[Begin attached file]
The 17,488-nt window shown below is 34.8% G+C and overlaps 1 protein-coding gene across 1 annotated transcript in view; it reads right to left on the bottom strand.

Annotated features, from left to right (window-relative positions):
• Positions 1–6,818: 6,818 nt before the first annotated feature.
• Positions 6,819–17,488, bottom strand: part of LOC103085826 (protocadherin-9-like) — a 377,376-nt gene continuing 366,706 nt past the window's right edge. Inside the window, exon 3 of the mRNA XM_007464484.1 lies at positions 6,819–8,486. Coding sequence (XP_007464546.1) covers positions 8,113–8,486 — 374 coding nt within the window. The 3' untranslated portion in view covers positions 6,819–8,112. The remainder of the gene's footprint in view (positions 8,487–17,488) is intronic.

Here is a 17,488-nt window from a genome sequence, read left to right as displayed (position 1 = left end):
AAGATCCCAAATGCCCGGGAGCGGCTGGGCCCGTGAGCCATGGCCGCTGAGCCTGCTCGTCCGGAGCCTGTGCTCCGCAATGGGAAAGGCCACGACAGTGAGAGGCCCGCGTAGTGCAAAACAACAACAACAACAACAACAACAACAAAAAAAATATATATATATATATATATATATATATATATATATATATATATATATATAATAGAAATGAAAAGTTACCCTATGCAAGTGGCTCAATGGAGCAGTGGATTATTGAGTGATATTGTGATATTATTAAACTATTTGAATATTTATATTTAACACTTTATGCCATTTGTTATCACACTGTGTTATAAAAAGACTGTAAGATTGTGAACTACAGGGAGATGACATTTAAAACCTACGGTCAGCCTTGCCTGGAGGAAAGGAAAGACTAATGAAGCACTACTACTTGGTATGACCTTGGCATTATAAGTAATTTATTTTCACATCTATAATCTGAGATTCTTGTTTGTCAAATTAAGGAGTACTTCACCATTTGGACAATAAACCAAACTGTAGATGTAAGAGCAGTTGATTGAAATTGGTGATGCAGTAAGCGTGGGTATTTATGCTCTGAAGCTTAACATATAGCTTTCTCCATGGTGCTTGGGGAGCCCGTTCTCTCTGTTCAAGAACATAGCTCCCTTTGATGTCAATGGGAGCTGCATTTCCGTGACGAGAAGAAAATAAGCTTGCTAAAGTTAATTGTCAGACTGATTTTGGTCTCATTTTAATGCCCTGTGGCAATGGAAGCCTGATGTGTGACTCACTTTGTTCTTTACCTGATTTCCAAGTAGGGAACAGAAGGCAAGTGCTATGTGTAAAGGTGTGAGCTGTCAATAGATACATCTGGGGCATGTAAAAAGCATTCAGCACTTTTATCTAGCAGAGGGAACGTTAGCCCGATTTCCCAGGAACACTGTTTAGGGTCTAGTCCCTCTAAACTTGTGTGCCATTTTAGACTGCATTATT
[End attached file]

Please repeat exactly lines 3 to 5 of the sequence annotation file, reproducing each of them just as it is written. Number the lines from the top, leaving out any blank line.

• Positions 1–6,818: 6,818 nt before the first annotated feature.
• Positions 6,819–17,488, bottom strand: part of LOC103085826 (protocadherin-9-like) — a 377,376-nt gene continuing 366,706 nt past the window's right edge. Inside the window, exon 3 of the mRNA XM_007464484.1 lies at positions 6,819–8,486. Coding sequence (XP_007464546.1) covers positions 8,113–8,486 — 374 coding nt within the window. The 3' untranslated portion in view covers positions 6,819–8,112. The remainder of the gene's footprint in view (positions 8,487–17,488) is intronic.

Here is a 17,488-nt window from a genome sequence, read left to right as displayed (position 1 = left end):